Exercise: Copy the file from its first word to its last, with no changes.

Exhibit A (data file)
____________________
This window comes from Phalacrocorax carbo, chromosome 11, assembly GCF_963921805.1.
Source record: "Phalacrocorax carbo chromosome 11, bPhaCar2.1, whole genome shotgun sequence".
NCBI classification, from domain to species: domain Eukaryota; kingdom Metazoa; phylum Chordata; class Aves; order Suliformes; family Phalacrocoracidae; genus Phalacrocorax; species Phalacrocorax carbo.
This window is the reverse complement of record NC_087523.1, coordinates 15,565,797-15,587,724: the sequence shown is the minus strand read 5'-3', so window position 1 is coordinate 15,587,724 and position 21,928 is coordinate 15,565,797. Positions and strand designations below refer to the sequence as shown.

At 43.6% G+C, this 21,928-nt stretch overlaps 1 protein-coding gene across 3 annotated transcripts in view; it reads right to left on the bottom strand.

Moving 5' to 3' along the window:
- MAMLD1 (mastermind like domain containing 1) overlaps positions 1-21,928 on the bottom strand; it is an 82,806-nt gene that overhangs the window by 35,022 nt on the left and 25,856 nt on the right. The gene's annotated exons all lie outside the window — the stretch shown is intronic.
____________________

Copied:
This window comes from Phalacrocorax carbo, chromosome 11, assembly GCF_963921805.1.
Source record: "Phalacrocorax carbo chromosome 11, bPhaCar2.1, whole genome shotgun sequence".
NCBI classification, from domain to species: domain Eukaryota; kingdom Metazoa; phylum Chordata; class Aves; order Suliformes; family Phalacrocoracidae; genus Phalacrocorax; species Phalacrocorax carbo.
This window is the reverse complement of record NC_087523.1, coordinates 15,565,797-15,587,724: the sequence shown is the minus strand read 5'-3', so window position 1 is coordinate 15,587,724 and position 21,928 is coordinate 15,565,797. Positions and strand designations below refer to the sequence as shown.

At 43.6% G+C, this 21,928-nt stretch overlaps 1 protein-coding gene across 3 annotated transcripts in view; it reads right to left on the bottom strand.

Moving 5' to 3' along the window:
- MAMLD1 (mastermind like domain containing 1) overlaps positions 1-21,928 on the bottom strand; it is an 82,806-nt gene that overhangs the window by 35,022 nt on the left and 25,856 nt on the right. The gene's annotated exons all lie outside the window — the stretch shown is intronic.